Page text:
The steady buzz of students bustling in and out of buildings; the cars, trucks and buses pulling in and out of campus parking lots; the constant radio calls and sidewalk chatter up and down Selwyn Avenue in front of Queens University all abruptly stopped in March.
It was the coronavirus, and within days, lights turned off in the classrooms, shortly followed by the residence halls and other frequently inhabited areas. In a word, said Sergeant Marcella Wallace of campus police, the campus went quiet.
But behind the scenes, employees who keep Queens running have continued to press on. Instead of personnel reductions, campus police have hired an additional officer to bolster their force.
Campus police have used the time to train the new officer and have continued to patrol campus at their daily intervals, even increasing time on their feet inspecting buildings and ensuring work orders were fulfilled by campus’s maintenance teams.
The campus has received upgrades while the students have been away. New LED lighting in buildings, additional security cameras, new doors in the Hayes Residence Hall and more has been accomplished in the last several months.
The additional extensive police patrols attributed to no criminal activity being reported in the last seven months. Sergeant Wallace said that no signs of vandalism and larcenies have been reported since students left campus.
Reduced crime is a perk of the lockdowns, but the resulting isolation leaves some campus workers missing student interaction.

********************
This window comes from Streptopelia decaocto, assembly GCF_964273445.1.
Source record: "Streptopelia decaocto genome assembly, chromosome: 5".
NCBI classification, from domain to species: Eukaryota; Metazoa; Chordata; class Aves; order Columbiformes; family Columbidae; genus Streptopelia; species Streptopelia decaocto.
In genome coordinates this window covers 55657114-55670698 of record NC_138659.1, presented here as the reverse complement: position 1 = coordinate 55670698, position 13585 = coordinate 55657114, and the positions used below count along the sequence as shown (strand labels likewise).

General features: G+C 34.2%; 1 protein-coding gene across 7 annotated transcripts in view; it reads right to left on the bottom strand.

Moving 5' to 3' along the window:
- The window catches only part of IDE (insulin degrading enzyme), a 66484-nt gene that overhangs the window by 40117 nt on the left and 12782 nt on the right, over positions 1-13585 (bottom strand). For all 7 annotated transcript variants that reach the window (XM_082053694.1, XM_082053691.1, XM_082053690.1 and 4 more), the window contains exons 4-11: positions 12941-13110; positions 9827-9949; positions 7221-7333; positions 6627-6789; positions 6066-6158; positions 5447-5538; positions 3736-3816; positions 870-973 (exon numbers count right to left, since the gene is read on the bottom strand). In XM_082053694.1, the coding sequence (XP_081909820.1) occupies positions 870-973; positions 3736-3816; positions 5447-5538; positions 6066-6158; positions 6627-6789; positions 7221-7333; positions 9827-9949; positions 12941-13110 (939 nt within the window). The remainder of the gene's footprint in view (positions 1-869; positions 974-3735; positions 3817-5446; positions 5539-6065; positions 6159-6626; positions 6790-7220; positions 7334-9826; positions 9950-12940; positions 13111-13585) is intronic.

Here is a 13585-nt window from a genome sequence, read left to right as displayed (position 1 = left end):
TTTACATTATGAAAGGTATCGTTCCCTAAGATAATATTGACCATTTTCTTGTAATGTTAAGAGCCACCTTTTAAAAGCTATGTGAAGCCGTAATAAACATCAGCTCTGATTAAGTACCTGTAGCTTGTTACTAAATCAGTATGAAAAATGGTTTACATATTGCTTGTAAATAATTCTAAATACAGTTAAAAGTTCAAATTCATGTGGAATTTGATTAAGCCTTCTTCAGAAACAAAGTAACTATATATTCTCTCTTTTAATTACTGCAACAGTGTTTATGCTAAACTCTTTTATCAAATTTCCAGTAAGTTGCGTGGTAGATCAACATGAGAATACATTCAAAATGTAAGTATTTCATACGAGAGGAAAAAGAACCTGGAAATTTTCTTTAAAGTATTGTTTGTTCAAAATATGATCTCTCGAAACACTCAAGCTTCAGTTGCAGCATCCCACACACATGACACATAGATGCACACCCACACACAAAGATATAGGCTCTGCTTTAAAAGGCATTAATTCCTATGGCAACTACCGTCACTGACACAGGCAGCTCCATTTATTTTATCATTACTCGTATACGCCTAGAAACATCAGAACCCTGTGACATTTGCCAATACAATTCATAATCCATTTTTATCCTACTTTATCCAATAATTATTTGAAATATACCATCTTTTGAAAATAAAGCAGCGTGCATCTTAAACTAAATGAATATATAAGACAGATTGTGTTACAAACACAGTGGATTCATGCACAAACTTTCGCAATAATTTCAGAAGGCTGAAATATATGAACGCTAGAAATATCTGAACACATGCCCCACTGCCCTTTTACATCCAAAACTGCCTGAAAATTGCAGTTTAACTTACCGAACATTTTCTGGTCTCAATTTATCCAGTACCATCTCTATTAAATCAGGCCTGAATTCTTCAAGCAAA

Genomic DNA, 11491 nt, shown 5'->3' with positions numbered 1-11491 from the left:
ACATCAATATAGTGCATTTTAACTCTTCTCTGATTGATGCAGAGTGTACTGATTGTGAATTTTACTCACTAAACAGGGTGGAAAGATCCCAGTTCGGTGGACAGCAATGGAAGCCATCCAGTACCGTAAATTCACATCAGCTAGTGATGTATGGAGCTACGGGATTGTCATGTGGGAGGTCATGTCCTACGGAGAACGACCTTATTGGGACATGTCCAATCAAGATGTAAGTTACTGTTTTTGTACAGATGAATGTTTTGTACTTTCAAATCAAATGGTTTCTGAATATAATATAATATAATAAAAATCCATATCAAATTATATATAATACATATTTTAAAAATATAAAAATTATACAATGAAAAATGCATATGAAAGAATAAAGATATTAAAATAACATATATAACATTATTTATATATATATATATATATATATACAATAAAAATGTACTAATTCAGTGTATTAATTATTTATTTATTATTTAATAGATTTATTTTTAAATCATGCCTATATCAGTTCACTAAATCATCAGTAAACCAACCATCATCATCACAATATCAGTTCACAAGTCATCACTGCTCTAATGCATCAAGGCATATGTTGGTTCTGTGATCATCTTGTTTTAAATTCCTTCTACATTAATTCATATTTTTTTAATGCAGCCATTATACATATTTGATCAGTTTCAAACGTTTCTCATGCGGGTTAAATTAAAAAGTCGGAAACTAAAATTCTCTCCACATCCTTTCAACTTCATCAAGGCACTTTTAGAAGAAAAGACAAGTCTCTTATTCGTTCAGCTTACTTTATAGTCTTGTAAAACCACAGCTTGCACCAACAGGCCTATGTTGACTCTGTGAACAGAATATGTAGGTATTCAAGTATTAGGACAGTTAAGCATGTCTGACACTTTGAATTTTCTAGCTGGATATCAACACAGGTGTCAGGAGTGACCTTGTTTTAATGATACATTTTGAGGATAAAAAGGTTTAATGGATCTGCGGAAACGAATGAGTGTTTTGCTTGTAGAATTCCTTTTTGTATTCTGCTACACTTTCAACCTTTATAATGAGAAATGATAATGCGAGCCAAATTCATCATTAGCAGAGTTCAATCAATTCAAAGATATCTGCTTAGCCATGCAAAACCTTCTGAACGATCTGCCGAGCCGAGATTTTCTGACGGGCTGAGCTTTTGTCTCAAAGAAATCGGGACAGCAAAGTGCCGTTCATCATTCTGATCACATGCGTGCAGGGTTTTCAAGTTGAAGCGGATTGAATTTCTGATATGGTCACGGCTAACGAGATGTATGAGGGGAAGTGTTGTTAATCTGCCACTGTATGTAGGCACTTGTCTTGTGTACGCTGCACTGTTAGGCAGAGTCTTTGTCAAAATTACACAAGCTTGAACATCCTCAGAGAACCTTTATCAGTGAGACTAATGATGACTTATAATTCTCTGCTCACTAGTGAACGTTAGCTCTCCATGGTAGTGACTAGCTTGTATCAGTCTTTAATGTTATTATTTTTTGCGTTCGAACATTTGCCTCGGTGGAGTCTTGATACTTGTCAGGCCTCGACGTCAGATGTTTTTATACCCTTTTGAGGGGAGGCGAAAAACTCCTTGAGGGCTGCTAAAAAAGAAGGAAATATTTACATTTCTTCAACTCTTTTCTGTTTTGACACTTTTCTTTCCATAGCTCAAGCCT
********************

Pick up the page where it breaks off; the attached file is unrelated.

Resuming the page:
“We are social creatures,” lamented Wallace. Even though she said she has still been busy, campus life is “not as interactive. It’s like a ghost town.”
The most difficult part of working on campus during this time, she said, has been not being able to check-in on students, converse or interact with the greater community.
“When you see someone, you get excited! But then you remember the coronavirus,” said Wallace, referring to social distancing guidelines and required face masks.
Campus police have maintained strict coronavirus procedures. Wallace and other police officers don masks and gloves when conducting campus building and residence hall inspections. Thanks to supplies procured and protocols established by Chief Lesia Finney of campus police, officers can perform all of their duties with the health and safety of everyone in mind.
As students, faculty and staff plan their return to campus, they will also be expected to do their part by following mask protocols, increasing hygiene measures and monitoring symptoms. Wallace endorses these measures.
“If it’s going to protect me or someone,” she said, “it is important.”
Students and faculty alike say that these health protocols and procedures are a small sacrifice to make to return to campus and resume the quasi-normal, if not dystopian, interactions.
“We’re looking forward to having you back,” said Wallace. “You have no idea how bad we want you back.”
Photo Credit: Charlotte Observer.